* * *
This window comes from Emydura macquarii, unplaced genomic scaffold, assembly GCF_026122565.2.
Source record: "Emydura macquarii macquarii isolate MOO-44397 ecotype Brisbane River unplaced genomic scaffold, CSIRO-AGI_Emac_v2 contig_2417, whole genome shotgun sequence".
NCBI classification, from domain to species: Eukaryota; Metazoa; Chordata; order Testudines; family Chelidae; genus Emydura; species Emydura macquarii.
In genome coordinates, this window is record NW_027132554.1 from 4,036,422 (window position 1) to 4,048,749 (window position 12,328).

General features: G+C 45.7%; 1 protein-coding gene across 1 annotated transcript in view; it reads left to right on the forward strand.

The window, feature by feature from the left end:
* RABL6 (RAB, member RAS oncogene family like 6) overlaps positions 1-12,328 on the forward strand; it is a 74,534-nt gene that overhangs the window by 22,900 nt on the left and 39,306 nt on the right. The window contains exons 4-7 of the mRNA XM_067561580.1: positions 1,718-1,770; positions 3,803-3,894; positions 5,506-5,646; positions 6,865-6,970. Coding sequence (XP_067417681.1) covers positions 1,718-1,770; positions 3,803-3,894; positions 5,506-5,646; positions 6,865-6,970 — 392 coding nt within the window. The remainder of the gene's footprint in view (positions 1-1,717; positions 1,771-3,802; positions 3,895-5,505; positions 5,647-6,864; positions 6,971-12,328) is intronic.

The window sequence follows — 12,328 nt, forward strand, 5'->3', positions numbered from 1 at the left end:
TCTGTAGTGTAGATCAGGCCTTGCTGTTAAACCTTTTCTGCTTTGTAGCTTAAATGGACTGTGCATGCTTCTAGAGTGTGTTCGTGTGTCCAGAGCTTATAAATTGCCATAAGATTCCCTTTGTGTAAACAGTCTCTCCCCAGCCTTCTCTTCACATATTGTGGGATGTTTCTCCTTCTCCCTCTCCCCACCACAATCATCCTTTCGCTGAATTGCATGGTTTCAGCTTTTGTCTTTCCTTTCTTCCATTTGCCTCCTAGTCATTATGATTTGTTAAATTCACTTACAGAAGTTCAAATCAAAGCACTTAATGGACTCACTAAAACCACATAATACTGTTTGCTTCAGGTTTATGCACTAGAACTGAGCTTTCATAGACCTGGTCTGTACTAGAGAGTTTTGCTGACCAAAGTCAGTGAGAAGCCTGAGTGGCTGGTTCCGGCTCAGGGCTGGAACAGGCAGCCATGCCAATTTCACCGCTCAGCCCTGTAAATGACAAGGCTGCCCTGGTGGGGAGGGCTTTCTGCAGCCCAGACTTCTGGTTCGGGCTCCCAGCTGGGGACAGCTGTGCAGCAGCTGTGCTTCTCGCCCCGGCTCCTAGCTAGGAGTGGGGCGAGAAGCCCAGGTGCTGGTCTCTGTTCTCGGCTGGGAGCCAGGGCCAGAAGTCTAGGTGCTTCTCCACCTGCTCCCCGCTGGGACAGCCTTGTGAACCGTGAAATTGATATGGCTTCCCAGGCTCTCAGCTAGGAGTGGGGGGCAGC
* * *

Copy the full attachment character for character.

This window comes from Emydura macquarii, unplaced genomic scaffold, assembly GCF_026122565.2.
Source record: "Emydura macquarii macquarii isolate MOO-44397 ecotype Brisbane River unplaced genomic scaffold, CSIRO-AGI_Emac_v2 contig_2417, whole genome shotgun sequence".
NCBI classification, from domain to species: Eukaryota; Metazoa; Chordata; order Testudines; family Chelidae; genus Emydura; species Emydura macquarii.
In genome coordinates, this window is record NW_027132554.1 from 4,036,422 (window position 1) to 4,048,749 (window position 12,328).

General features: G+C 45.7%; 1 protein-coding gene across 1 annotated transcript in view; it reads left to right on the forward strand.

The window, feature by feature from the left end:
* RABL6 (RAB, member RAS oncogene family like 6) overlaps positions 1-12,328 on the forward strand; it is a 74,534-nt gene that overhangs the window by 22,900 nt on the left and 39,306 nt on the right. The window contains exons 4-7 of the mRNA XM_067561580.1: positions 1,718-1,770; positions 3,803-3,894; positions 5,506-5,646; positions 6,865-6,970. Coding sequence (XP_067417681.1) covers positions 1,718-1,770; positions 3,803-3,894; positions 5,506-5,646; positions 6,865-6,970 — 392 coding nt within the window. The remainder of the gene's footprint in view (positions 1-1,717; positions 1,771-3,802; positions 3,895-5,505; positions 5,647-6,864; positions 6,971-12,328) is intronic.

The window sequence follows — 12,328 nt, forward strand, 5'->3', positions numbered from 1 at the left end:
TCTGTAGTGTAGATCAGGCCTTGCTGTTAAACCTTTTCTGCTTTGTAGCTTAAATGGACTGTGCATGCTTCTAGAGTGTGTTCGTGTGTCCAGAGCTTATAAATTGCCATAAGATTCCCTTTGTGTAAACAGTCTCTCCCCAGCCTTCTCTTCACATATTGTGGGATGTTTCTCCTTCTCCCTCTCCCCACCACAATCATCCTTTCGCTGAATTGCATGGTTTCAGCTTTTGTCTTTCCTTTCTTCCATTTGCCTCCTAGTCATTATGATTTGTTAAATTCACTTACAGAAGTTCAAATCAAAGCACTTAATGGACTCACTAAAACCACATAATACTGTTTGCTTCAGGTTTATGCACTAGAACTGAGCTTTCATAGACCTGGTCTGTACTAGAGAGTTTTGCTGACCAAAGTCAGTGAGAAGCCTGAGTGGCTGGTTCCGGCTCAGGGCTGGAACAGGCAGCCATGCCAATTTCACCGCTCAGCCCTGTAAATGACAAGGCTGCCCTGGTGGGGAGGGCTTTCTGCAGCCCAGACTTCTGGTTCGGGCTCCCAGCTGGGGACAGCTGTGCAGCAGCTGTGCTTCTCGCCCCGGCTCCTAGCTAGGAGTGGGGCGAGAAGCCCAGGTGCTGGTCTCTGTTCTCGGCTGGGAGCCAGGGCCAGAAGTCTAGGTGCTTCTCCACCTGCTCCCCGCTGGGACAGCCTTGTGAACCGTGAAATTGATATGGCTTCCCAGGCTCTCAGCTAGGAGTGGGGGGCAGC